UPDATE Tuesday 11:00pm: At the end of the night, Catterton, 15-year tenants at 599 West Putnam Ave who are in process of purchasing the office building, did not yet get the green flag they hoped for. Catterton seek a number of renovations to the office building, which the Planning and Zoning Commission are happy with. A sticking point is the company’s plan to tear down the wall and cottage at 599 West Putnam Ave.
“We want to bring the building up to this century’s aesthetics, and reposition it as their headquarters,” said Sarah Vitek of Granoff Architects on behalf of Catterton. “We are trying to make the building more classic looking,” she said. “At the front there is an existing cottage. We are having trouble trying to figure out the cottage’s provenance. We’re pretty sure it started out as a garage for the main property. It was probably converted between the 30’s or 70s, and was used by the previous owner as a residence for the property manager for the office park.”
Ms. Vitek said the owners investigated keeping the wall and cottage, but the cost of renovating the cottage for a conference center was prohibitive.
“We looked in historic records trying to look for historic significance. If you go inside it, it’s a badly laid out house on slab,” Vitek said, adding that the Historic District Commission had yet to be consulted.
Eleanore Montefusco, landscape architect with Granoff, said some significant trees will be removed, but that about 22 trees would be added to the opened-up streetscape. She said they are propose to replace the old stonewall with concrete walls. Specifically one that is 3 ft tall and a second, taller wall, at a 10 ft. setback.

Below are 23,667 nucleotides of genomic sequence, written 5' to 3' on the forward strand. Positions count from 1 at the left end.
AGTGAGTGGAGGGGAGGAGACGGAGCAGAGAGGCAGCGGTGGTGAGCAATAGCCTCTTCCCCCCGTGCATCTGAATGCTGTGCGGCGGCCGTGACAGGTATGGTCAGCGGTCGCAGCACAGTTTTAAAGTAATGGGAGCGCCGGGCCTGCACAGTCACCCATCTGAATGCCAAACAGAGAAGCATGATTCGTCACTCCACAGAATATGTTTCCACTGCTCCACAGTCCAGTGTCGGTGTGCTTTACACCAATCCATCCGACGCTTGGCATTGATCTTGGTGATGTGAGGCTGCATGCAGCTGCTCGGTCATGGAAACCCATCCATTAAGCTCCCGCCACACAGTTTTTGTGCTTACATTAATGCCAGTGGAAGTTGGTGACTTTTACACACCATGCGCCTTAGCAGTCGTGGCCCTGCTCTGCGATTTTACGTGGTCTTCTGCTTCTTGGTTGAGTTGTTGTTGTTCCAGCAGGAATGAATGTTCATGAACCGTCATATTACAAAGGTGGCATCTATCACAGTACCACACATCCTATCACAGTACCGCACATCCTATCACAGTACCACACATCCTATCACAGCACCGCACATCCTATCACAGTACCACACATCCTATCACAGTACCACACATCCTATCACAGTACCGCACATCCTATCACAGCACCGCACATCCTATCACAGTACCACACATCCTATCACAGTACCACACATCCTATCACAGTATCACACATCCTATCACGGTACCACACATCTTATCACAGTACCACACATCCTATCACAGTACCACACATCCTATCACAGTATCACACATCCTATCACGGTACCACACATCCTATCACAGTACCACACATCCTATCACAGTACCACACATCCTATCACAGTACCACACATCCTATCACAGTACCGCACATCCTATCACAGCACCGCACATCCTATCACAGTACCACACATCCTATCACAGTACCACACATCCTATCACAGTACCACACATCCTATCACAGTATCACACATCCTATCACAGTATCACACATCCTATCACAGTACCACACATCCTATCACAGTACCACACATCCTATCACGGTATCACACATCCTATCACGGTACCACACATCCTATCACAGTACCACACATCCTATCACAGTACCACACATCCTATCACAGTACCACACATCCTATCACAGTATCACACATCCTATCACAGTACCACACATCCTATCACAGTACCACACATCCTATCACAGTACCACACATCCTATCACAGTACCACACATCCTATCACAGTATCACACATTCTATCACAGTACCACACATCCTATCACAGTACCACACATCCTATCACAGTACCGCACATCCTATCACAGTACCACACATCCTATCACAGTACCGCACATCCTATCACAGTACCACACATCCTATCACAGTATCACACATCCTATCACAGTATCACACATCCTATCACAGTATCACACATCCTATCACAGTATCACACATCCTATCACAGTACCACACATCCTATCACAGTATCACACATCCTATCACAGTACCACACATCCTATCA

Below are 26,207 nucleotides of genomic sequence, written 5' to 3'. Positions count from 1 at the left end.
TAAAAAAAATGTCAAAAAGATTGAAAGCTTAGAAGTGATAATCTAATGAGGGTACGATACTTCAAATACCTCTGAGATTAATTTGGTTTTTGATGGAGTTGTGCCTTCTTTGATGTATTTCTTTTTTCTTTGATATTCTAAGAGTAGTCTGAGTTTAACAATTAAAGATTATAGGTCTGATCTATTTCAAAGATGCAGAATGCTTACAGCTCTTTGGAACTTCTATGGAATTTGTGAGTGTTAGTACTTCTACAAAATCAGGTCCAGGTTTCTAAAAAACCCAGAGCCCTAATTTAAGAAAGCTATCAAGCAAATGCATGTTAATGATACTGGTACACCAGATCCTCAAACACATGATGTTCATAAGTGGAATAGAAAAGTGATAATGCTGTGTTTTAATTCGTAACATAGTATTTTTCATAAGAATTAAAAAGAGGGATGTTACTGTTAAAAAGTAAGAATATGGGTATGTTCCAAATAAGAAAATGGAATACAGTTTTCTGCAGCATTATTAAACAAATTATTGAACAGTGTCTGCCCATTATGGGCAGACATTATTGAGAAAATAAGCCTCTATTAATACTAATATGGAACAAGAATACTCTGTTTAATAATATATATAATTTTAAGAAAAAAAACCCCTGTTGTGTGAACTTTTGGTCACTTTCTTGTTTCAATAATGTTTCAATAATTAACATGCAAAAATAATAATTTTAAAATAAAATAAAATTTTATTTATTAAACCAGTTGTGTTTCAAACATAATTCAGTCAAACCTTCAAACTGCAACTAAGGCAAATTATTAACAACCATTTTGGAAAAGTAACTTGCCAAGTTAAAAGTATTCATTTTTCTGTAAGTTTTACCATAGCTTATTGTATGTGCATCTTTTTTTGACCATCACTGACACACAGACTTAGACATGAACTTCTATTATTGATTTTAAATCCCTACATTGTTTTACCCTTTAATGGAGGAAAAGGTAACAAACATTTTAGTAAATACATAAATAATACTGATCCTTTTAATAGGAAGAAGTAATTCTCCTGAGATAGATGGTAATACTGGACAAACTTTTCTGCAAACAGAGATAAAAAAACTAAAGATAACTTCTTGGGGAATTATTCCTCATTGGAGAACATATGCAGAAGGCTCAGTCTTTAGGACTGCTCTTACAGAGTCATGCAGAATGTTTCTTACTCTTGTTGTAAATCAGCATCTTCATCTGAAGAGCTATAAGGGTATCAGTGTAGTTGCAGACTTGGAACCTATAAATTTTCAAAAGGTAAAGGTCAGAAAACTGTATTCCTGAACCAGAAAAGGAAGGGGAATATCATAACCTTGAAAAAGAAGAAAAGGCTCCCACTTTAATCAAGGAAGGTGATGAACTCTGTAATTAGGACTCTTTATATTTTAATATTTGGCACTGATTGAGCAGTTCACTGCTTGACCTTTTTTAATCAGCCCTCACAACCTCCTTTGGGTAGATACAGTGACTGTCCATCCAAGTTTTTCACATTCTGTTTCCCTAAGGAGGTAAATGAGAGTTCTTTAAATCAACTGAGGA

Ms. Montefusco said the proposal would enhance the building’s plaza by adding a “bosque” area influenced by the plantings and row of trees much like those at CVS across the street, and other nearby buildings with low walls and plantings.
“The word bosque is basically a fancy word for a row of trees and a canopy area where people can take a phone call or a cigarette, or just some time out,” Montefusco said, adding that the existing sidewalk by the stone wall is quite narrow.
Montefusco said the bosque would include some paving, ornamental plantings and some seating. “It’s for passive use, not intended for regular use for conferencing,” she said.
Leave the Cottage as a Folly?
“Thinking about that cottage, leaving that as some kind of folly and incorporating into this bosque could be quite nice,” said commissioner Peter Levy. “I don’t think of it as a problem… It would be a sizable structure that would provide screening and interest.”
“To renovate it would add several million dollars to the budget,” Vitek replied.
“We’re not saying renovate it,” said commissioner Margarita Alban. “What Mr. Levy suggests is, a folly, you don’t need to renovate it, but open it up and incorporate into the landscape. It’s not part of your FAR. You’re not forced to do anything with it.”
Commissioner Andy Fox said that if the applicant does take down the old stonewall and replace it with a low stone wall, the commission might insist on the grass buffer. “On the west part of town, we’re tying to open up and get green space along the Post Road,” he said.